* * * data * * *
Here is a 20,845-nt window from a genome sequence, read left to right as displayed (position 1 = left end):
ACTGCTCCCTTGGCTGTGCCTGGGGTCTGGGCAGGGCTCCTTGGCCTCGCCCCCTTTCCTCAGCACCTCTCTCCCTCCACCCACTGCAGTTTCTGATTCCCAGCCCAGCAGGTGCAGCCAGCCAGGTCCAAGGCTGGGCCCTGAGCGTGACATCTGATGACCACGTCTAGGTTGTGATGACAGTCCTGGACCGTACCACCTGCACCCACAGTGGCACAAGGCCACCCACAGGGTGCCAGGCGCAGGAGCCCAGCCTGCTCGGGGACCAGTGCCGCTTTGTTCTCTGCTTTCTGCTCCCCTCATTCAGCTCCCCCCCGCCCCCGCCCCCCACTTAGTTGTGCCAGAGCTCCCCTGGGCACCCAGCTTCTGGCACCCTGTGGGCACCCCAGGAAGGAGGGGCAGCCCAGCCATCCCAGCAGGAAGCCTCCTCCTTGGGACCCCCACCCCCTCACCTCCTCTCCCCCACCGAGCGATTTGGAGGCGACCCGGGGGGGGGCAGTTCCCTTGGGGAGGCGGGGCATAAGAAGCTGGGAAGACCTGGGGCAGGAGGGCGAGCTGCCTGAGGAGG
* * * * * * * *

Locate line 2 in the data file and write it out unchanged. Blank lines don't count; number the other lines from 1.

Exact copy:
ACTGCTCCCTTGGCTGTGCCTGGGGTCTGGGCAGGGCTCCTTGGCCTCGCCCCCTTTCCTCAGCACCTCTCTCCCTCCACCCACTGCAGTTTCTGATTCCCAGCCCAGCAGGTGCAGCCAGCCAGGTCCAAGGCTGGGCCCTGAGCGTGACATCTGATGACCACGTCTAGGTTGTGATGACAGTCCTGGACCGTACCACCTGCACCCACAGTGGCACAAGGCCACCCACAGGGTGCCAGGCGCAGGAGCCCAGCCTGCTCGGGGACCAGTGCCGCTTTGTTCTCTGCTTTCTGCTCCCCTCATTCAGCTCCCCCCCGCCCCCGCCCCCCACTTAGTTGTGCCAGAGCTCCCCTGGGCACCCAGCTTCTGGCACCCTGTGGGCACCCCAGGAAGGAGGGGCAGCCCAGCCATCCCAGCAGGAAGCCTCCTCCTTGGGACCCCCACCCCCTCACCTCCTCTCCCCCACCGAGCGATTTGGAGGCGACCCGGGGGGGGGCAGTTCCCTTGGGGAGGCGGGGCATAAGAAGCTGGGAAGACCTGGGGCAGGAGGGCGAGCTGCCTGAGGAGG